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Hyoungsuk Jeon

Inventor, Radio Technologies

You’ve probably seen an ad saying anywhere you go in the sky, you can now enjoy the internet as you do on the ground. Yes, more airlines are competitively providing in-flight internet nowadays and you can now stay connected during your flight. Despite the competition of in-flight internet services between airlines, the wireless technology supporting the in-flight internet is still in the early days. The connectivity in-flight is not stable and the internet speed is far slower compared to the broadband internet service on the ground. In the cabin, many people are used to giving up various internet services that they enjoy on the ground. Despite claims, it is often expected during the flight that you will not have internet-based entertaining services (e.g., video streaming service, online game) or a video call with your family or office. You probably put your device on airplane mode since there is nothing to do with your device with a slow internet speed.

Now, Ofinno is looking into this issue as a use case that 6G (6th generation) technology must solve. There are several use cases of in-flight wireless connection that Ofinno considers as 6G applications. The in-flight local wireless networking and the in-flight video streaming and internet gaming services are just some examples of such use cases. If these use cases are supported by 6G technology, it is expected that the cabin in the flight will not be a boring place anymore and can support various services such as entertainment, games, education, and business. For example, people can have a video call during the flight and play a game with others on the ground or in the flight. In the event of an in-flight medical emergency, a high-speed in-flight wireless connection can enable remote diagnostics by a doctor on the ground who can also instruct on the appropriate treatment.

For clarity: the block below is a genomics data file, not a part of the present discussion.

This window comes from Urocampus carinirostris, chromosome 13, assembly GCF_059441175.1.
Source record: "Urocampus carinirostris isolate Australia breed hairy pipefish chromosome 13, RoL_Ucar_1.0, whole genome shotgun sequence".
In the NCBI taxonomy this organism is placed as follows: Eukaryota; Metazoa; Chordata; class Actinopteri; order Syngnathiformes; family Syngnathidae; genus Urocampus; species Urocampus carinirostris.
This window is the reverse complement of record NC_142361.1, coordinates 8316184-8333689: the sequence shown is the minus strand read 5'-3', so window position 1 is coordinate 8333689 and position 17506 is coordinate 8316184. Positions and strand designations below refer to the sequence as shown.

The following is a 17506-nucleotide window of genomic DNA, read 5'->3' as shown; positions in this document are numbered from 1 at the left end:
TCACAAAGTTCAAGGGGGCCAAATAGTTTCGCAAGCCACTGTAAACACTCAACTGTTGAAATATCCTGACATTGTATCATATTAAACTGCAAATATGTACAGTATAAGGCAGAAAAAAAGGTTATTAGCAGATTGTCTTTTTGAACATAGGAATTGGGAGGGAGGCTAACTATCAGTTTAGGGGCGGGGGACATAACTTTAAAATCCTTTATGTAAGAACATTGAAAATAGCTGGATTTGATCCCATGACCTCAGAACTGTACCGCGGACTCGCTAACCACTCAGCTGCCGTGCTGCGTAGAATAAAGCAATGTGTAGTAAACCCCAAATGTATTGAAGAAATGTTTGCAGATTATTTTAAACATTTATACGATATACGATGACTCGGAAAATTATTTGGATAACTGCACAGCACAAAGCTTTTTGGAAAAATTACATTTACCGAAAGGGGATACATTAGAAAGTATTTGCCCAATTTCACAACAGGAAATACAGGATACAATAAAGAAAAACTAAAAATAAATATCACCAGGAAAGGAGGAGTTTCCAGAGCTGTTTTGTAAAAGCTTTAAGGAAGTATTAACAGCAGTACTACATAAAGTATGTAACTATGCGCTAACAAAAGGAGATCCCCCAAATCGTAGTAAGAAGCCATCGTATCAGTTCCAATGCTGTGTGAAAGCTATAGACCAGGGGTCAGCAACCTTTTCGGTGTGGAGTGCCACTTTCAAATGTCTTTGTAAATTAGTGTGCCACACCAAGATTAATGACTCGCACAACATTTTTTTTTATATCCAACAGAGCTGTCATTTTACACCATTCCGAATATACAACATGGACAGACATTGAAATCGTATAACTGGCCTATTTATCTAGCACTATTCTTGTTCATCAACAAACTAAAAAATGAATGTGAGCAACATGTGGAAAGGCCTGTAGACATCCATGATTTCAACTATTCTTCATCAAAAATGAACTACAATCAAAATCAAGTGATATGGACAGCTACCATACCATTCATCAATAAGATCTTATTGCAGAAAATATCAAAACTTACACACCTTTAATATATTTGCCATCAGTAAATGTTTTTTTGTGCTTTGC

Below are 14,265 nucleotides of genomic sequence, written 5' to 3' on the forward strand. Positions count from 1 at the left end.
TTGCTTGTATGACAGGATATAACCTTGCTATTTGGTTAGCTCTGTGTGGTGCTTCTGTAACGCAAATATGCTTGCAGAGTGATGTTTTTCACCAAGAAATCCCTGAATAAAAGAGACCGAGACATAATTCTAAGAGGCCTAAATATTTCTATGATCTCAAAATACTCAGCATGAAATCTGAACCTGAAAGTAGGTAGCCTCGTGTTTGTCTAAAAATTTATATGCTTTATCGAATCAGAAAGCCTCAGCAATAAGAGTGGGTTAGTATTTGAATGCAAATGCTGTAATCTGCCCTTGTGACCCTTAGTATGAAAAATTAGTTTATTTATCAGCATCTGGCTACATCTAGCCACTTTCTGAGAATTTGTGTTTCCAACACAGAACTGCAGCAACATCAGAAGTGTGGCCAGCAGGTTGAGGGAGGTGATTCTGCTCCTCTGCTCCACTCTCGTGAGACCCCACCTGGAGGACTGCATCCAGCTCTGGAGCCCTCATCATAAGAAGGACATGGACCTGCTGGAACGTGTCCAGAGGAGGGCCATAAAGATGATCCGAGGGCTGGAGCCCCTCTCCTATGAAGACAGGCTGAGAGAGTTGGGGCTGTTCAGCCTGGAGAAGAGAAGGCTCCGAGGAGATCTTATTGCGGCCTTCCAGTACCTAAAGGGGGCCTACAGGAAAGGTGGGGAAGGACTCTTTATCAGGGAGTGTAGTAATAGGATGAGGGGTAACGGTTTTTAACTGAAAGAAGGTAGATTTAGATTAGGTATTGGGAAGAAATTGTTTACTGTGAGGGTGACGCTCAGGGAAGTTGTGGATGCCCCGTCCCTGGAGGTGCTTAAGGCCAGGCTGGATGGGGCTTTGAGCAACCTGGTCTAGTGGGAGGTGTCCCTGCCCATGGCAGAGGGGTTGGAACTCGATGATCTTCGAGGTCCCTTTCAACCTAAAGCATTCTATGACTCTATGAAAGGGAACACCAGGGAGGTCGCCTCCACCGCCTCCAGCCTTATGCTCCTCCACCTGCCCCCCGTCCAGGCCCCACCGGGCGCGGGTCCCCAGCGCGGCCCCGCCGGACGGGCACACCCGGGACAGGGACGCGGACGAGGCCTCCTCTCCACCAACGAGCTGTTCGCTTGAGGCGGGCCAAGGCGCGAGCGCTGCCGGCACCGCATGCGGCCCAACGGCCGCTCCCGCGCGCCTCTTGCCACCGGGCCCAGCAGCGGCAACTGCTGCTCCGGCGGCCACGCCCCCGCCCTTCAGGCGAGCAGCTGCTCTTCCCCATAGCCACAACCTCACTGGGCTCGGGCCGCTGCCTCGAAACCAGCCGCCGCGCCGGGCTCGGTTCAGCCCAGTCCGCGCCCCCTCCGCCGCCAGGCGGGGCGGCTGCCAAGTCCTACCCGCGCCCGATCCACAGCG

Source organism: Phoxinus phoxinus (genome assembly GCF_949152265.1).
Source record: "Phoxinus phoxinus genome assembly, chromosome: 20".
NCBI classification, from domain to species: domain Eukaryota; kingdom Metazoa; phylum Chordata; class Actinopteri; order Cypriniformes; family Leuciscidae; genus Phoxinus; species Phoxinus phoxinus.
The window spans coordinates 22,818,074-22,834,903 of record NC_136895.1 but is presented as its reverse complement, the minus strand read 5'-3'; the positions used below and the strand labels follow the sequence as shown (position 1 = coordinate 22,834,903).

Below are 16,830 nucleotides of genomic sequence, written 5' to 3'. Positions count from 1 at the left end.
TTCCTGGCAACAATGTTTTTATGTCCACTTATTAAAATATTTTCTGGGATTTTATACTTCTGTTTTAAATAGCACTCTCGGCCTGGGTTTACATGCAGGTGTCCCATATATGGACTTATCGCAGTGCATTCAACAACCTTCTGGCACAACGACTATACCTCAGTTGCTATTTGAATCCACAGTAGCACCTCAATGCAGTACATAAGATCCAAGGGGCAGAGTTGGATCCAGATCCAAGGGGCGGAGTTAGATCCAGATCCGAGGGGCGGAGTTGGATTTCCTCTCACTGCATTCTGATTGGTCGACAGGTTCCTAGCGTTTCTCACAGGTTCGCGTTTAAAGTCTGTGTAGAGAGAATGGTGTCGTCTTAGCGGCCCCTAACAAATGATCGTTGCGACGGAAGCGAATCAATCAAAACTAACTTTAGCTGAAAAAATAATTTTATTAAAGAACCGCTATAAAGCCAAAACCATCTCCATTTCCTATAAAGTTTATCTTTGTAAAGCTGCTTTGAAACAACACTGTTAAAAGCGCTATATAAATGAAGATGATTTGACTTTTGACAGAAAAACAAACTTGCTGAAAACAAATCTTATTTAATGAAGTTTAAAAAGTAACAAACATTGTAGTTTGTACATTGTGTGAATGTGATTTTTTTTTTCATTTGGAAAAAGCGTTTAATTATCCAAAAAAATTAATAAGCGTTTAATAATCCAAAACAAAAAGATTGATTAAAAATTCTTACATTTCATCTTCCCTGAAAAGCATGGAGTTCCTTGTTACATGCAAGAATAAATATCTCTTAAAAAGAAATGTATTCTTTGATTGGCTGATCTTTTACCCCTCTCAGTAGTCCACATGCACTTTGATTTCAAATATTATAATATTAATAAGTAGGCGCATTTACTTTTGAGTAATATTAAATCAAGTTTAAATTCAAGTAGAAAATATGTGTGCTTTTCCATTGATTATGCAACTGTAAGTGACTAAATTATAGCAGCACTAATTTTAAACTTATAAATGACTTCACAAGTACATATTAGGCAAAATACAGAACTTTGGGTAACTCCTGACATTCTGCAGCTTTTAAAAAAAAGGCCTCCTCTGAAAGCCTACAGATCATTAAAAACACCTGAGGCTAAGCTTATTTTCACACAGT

The technology for the in-flight wireless connection is very complicated. Image that you’re moving 500-600 miles per hour at 35,000 feet above the ground, crossing multiple borders between different countries, and connecting to different service operators. Ofinno identifies several key technologies enabling the high-speed in-flight wireless connection for and within an aerial vehicle. For example, AI (artificial intelligence) and ML (machine learning) native air interface, semantic/goal-oriented communication, caching, prefetching, roaming, and PLMN (public land mobile network)/service provider switching are examples as key enabling technologies for the high speed in-flight wireless connection.

Ofinno has been paving the way to create a tactical approach to develop a world-class patent portfolio in the telecommunication industry since 2011. According to the market expectation, the aviation industry is expected to be worth $130 billion by 2035. We believe that one of key drivers to lead a succuss of future aviation industry is the high quality and high-speed wireless connection that comes with better customer satisfaction and loyalty. Ofinno is now carving, as a member of Next G Alliance, cutting edge technologies supporting a seamless vertical and horizontal connection among machines and humans by looking at aerial and space communications for 2030 and beyond.


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About the Author
Hyoungsuk works primarily on 3GPP air interface and backhaul transmission and reception, focusing on message signaling down to message format design for the procedures in PHY/MAC layers such as initial access, beam management, power control. With broad experience in patent applications including the patent drafting, prosecution, and analysis stages, he is an inventor of over one hundred granted or pending patent applications. Prior to joining Ofinno, Hyoungsuk developed automation algorithms such as self-healing, load-balancing, and capacity and coverage optimization for self-organizing networks, commercially tested and deployed in live networks of major cities. His experience ranges from database design, normalizing major network vendors’ management data such as configuration management (CM), performance management (PM), key performance indicator (KPI), and call trace (CT) down to design of automation algorithms operating with the database in real time.

As a researcher in the field of wireless communications, Hyoungsuk has authored over forty journal and conference papers. Two of his journal papers were nominated in IEEE’s Best Readings in Communications and Information Systems Security. Hyoungsuk earned his B.S. in Electrical Engineering from Dongguk University and his M.S and Ph.D in Information and Communication Engineering from Korea Advanced Institute of Science and Technology.